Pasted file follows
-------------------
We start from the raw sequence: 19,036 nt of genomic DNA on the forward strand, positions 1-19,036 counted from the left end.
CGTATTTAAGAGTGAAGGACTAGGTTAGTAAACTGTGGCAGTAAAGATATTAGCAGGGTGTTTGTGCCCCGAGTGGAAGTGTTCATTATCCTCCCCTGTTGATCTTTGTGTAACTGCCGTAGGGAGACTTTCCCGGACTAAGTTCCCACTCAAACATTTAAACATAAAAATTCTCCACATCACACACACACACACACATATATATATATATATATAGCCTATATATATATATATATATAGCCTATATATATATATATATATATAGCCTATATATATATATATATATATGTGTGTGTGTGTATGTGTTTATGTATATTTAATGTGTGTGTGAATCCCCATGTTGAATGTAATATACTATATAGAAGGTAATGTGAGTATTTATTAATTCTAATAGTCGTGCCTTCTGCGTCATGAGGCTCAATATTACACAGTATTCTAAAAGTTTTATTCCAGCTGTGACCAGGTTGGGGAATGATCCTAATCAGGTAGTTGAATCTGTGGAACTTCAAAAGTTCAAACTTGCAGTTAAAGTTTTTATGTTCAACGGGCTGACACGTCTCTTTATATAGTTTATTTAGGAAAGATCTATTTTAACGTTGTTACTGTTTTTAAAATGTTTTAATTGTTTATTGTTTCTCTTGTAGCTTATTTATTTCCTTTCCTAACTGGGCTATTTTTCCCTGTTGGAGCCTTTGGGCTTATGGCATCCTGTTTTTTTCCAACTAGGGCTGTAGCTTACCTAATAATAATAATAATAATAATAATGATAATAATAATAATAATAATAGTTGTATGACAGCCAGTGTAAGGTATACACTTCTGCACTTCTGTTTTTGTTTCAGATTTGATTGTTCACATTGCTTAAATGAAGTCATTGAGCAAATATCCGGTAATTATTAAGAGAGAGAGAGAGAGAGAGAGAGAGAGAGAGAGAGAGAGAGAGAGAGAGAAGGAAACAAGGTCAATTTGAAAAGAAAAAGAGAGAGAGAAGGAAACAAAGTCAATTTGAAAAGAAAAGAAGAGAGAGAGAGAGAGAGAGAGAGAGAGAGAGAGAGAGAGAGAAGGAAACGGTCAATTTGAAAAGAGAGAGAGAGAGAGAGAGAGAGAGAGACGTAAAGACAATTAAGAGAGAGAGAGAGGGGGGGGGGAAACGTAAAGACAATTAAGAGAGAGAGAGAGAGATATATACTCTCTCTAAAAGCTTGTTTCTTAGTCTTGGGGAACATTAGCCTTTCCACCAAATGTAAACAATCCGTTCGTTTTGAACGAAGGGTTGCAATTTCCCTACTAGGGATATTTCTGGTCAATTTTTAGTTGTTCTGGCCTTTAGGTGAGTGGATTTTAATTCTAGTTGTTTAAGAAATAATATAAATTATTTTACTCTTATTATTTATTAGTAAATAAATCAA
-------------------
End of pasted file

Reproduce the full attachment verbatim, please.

We start from the raw sequence: 19,036 nt of genomic DNA on the forward strand, positions 1-19,036 counted from the left end.
CGTATTTAAGAGTGAAGGACTAGGTTAGTAAACTGTGGCAGTAAAGATATTAGCAGGGTGTTTGTGCCCCGAGTGGAAGTGTTCATTATCCTCCCCTGTTGATCTTTGTGTAACTGCCGTAGGGAGACTTTCCCGGACTAAGTTCCCACTCAAACATTTAAACATAAAAATTCTCCACATCACACACACACACACACATATATATATATATATATAGCCTATATATATATATATATATAGCCTATATATATATATATATATATAGCCTATATATATATATATATATATGTGTGTGTGTGTATGTGTTTATGTATATTTAATGTGTGTGTGAATCCCCATGTTGAATGTAATATACTATATAGAAGGTAATGTGAGTATTTATTAATTCTAATAGTCGTGCCTTCTGCGTCATGAGGCTCAATATTACACAGTATTCTAAAAGTTTTATTCCAGCTGTGACCAGGTTGGGGAATGATCCTAATCAGGTAGTTGAATCTGTGGAACTTCAAAAGTTCAAACTTGCAGTTAAAGTTTTTATGTTCAACGGGCTGACACGTCTCTTTATATAGTTTATTTAGGAAAGATCTATTTTAACGTTGTTACTGTTTTTAAAATGTTTTAATTGTTTATTGTTTCTCTTGTAGCTTATTTATTTCCTTTCCTAACTGGGCTATTTTTCCCTGTTGGAGCCTTTGGGCTTATGGCATCCTGTTTTTTTCCAACTAGGGCTGTAGCTTACCTAATAATAATAATAATAATAATAATGATAATAATAATAATAATAATAGTTGTATGACAGCCAGTGTAAGGTATACACTTCTGCACTTCTGTTTTTGTTTCAGATTTGATTGTTCACATTGCTTAAATGAAGTCATTGAGCAAATATCCGGTAATTATTAAGAGAGAGAGAGAGAGAGAGAGAGAGAGAGAGAGAGAGAGAGAGAGAGAGAAGGAAACAAGGTCAATTTGAAAAGAAAAAGAGAGAGAGAAGGAAACAAAGTCAATTTGAAAAGAAAAGAAGAGAGAGAGAGAGAGAGAGAGAGAGAGAGAGAGAGAGAGAGAAGGAAACGGTCAATTTGAAAAGAGAGAGAGAGAGAGAGAGAGAGAGAGACGTAAAGACAATTAAGAGAGAGAGAGAGGGGGGGGGGAAACGTAAAGACAATTAAGAGAGAGAGAGAGAGATATATACTCTCTCTAAAAGCTTGTTTCTTAGTCTTGGGGAACATTAGCCTTTCCACCAAATGTAAACAATCCGTTCGTTTTGAACGAAGGGTTGCAATTTCCCTACTAGGGATATTTCTGGTCAATTTTTAGTTGTTCTGGCCTTTAGGTGAGTGGATTTTAATTCTAGTTGTTTAAGAAATAATATAAATTATTTTACTCTTATTATTTATTAGTAAATAAATCAA